Court Weighs Cases That Could Impact State Tax Revenues
At a time when state finances have been racked by the recession, the U.S. Supreme Court is considering a number of cases that could have major implications--either adverse or positive--for state tax revenues.
The cases do not deal directly with school finance or with the spending side of states' ledgers. But their impact on revenues could affect the amount of money that cash-strapped states have available for public education and other services.
"State officials have to be concerned'' about the outcomes of these cases, said Christopher Zimmerman, the chief economist of the National Conference of State Legislatures. "There is the threat of almost instant damage to state tax bases.''
In a case from Kansas decided last week, the Justices ruled that the state could not tax the pensions of federal military retirees while exempting the pensions of retired state- and local-government employees. The High Court sidestepped a potentially costly issue in that case that will likely return soon: whether states have to pay perhaps hundreds of millions of dollars in refunds for taxes that have been struck down by the Court.
In another case that could affect the distribution of billions of dollars in revenue nationwide, the Court is re-examining the way states tax the corporate income of companies doing business in several states.
And in the only case in which a change in the status quo could be a financial boon to state coffers, the Justices may clear the way for the states to begin collecting use taxes on out-of-state phone and mail-order sales of goods.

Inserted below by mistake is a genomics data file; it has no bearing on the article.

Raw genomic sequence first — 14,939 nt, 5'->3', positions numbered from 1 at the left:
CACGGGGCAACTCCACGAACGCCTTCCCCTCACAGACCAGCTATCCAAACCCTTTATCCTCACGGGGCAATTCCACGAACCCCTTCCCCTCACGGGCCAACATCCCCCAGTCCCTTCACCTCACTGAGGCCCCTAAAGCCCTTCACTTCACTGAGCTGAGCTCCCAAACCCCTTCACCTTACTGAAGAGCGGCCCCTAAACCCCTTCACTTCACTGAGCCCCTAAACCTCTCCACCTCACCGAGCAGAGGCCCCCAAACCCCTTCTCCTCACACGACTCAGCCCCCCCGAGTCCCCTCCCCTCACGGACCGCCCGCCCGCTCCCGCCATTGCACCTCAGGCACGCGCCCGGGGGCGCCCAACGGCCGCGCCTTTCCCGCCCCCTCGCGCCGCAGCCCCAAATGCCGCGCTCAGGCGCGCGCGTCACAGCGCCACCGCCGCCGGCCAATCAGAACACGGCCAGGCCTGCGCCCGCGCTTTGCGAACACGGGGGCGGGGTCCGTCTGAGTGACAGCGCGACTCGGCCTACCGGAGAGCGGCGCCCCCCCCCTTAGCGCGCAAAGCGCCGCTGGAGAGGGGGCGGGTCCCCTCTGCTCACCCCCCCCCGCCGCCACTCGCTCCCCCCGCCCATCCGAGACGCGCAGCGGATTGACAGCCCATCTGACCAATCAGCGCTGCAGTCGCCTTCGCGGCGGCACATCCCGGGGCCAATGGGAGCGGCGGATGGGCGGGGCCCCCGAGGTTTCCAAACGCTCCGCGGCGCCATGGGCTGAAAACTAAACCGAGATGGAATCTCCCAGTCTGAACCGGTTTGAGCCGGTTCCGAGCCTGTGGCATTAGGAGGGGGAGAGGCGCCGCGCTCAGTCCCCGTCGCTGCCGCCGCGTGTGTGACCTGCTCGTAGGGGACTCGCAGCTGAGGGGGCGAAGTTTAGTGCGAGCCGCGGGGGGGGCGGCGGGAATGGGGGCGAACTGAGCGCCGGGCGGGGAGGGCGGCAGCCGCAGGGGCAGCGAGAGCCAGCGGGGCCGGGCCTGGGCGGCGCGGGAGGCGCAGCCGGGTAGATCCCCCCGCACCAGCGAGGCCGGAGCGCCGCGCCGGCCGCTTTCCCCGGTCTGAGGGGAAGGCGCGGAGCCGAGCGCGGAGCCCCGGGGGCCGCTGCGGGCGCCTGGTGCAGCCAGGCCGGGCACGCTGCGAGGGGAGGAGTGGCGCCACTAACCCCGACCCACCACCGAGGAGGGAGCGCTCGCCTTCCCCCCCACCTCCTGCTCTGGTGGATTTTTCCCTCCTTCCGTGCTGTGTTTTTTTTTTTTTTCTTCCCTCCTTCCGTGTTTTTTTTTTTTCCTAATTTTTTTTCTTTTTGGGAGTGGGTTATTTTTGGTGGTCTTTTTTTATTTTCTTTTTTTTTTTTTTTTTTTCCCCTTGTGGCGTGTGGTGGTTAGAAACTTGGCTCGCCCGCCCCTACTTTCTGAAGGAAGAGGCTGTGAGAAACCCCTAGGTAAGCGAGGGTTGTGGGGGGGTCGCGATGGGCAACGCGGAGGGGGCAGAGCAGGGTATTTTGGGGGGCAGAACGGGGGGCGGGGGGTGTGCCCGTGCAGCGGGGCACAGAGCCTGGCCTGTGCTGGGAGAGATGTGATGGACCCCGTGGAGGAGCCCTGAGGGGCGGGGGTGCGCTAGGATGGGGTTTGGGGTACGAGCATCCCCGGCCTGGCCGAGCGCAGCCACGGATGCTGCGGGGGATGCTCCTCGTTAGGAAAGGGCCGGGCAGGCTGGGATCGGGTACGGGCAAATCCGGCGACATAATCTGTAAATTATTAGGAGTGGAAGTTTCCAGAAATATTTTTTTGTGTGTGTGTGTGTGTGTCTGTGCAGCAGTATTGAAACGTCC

In that case, Quill Corporation v. North Dakota (Case No. 91-194), the National Governors' Association and other state groups have estimated that states are missing out on $2 billion to $3 billion in tax revenue annually from purchases their residents make from out-of-state mail-order and phone-order firms.
The Justices heard arguments in January in the case, which stems from North Dakota's attempts to force a Chicago-based office-products company to collect the use tax, a levy that is similar to a sales tax paid by in-state residents when they purchase from local stores.
North Dakota has urged the High Court to overturn a 25-year-old precedent that declared that companies must have a physical presence in a state to be subject to such taxes. The state argues that such a standard has been made obsolete by modern sales trends and technology.
Taxing Public Pensions
While a High Court ruling favoring North Dakota would open up a new revenue source for states, the outcomes of other cases could take away at least as much revenue.
The Court has pending before it several cases stemming from the states' once-common practice of taxing the pensions of retired federal employees differently from those of state-government retirees. In a 1989 case, Davis v. Michigan Department of Treasury, the Court ruled on constitutional and other legal grounds that states could not tax the pensions of federal retirees while exempting the pensions of retired state and local workers.